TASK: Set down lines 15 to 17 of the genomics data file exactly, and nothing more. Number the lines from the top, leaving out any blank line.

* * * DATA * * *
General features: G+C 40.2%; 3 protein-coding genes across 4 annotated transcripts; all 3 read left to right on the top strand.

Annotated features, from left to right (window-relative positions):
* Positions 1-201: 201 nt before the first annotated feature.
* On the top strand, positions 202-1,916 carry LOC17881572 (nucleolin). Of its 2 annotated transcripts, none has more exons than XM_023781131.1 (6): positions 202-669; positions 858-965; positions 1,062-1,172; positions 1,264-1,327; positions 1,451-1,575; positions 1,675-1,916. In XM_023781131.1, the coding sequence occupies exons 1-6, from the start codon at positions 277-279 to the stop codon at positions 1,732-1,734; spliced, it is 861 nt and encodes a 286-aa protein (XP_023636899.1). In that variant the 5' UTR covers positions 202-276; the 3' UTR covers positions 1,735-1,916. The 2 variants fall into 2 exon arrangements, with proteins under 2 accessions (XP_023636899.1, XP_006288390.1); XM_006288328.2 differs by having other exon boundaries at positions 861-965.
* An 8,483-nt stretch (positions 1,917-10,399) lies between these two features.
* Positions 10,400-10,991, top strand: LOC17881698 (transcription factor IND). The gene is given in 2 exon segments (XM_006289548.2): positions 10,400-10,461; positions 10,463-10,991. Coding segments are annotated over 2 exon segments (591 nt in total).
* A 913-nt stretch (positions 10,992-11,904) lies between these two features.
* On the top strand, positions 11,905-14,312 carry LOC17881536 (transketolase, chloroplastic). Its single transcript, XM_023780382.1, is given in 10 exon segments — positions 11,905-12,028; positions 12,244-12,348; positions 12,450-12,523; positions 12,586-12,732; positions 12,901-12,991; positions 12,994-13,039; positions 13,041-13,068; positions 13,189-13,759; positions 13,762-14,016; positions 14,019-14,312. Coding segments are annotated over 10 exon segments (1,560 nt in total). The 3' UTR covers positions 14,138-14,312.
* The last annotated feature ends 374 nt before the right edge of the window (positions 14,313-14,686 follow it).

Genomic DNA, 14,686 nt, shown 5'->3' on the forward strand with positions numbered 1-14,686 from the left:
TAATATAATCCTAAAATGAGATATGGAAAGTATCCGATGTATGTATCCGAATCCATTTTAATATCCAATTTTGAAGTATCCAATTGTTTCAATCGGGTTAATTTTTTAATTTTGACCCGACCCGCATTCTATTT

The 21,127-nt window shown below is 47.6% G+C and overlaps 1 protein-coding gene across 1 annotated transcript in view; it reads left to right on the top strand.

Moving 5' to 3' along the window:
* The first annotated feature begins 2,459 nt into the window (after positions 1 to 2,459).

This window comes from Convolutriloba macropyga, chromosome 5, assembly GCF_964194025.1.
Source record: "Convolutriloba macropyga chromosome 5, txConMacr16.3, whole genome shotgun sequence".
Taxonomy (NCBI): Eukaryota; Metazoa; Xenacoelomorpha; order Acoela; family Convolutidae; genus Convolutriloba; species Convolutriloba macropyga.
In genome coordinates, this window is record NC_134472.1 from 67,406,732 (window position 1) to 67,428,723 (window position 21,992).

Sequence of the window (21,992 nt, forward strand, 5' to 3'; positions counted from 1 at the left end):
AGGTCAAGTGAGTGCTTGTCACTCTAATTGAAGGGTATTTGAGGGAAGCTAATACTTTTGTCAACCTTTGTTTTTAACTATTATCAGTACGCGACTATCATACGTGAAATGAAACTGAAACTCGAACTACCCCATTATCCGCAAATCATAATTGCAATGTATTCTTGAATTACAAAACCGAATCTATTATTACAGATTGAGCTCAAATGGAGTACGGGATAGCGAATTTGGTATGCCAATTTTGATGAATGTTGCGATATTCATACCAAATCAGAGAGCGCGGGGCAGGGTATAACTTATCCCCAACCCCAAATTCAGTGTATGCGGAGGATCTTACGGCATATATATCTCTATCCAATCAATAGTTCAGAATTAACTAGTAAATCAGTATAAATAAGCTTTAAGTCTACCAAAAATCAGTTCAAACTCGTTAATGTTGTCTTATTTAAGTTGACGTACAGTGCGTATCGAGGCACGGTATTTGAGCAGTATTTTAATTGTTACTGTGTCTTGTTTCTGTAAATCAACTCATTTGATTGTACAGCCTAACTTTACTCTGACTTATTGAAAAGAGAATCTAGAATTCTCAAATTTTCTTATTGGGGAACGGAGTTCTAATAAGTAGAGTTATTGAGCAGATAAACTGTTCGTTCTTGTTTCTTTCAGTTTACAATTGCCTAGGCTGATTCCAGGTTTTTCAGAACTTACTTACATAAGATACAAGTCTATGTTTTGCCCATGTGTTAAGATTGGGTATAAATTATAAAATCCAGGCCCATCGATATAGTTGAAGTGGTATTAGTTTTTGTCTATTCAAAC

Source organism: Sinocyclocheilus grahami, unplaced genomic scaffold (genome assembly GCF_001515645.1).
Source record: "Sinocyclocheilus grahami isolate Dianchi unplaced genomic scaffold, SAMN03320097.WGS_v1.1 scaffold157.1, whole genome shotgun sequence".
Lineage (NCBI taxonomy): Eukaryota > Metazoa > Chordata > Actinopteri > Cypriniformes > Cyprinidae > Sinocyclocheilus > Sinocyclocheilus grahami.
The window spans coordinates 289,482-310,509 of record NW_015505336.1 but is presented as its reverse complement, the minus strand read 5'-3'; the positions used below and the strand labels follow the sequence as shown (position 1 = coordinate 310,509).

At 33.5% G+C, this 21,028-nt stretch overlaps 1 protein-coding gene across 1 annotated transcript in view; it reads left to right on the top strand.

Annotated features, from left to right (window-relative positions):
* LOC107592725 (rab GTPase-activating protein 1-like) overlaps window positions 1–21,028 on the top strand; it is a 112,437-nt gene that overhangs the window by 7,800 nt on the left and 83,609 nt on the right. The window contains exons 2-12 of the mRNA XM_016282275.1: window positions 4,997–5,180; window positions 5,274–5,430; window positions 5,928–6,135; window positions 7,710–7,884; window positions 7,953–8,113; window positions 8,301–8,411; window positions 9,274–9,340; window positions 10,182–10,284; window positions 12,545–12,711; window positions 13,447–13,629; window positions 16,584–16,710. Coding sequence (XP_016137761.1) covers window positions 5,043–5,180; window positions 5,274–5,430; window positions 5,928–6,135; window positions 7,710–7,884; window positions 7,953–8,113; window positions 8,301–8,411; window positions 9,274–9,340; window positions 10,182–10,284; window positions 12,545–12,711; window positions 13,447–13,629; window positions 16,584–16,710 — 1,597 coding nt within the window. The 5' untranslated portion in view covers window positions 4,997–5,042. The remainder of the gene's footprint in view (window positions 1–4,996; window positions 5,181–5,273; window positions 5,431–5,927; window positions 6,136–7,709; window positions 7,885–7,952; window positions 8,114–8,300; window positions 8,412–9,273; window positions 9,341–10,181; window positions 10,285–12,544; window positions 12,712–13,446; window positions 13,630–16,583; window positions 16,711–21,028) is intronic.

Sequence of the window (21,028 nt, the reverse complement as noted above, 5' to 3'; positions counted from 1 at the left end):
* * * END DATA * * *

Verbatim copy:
This window comes from Convolutriloba macropyga, chromosome 5, assembly GCF_964194025.1.
Source record: "Convolutriloba macropyga chromosome 5, txConMacr16.3, whole genome shotgun sequence".
Taxonomy (NCBI): Eukaryota; Metazoa; Xenacoelomorpha; order Acoela; family Convolutidae; genus Convolutriloba; species Convolutriloba macropyga.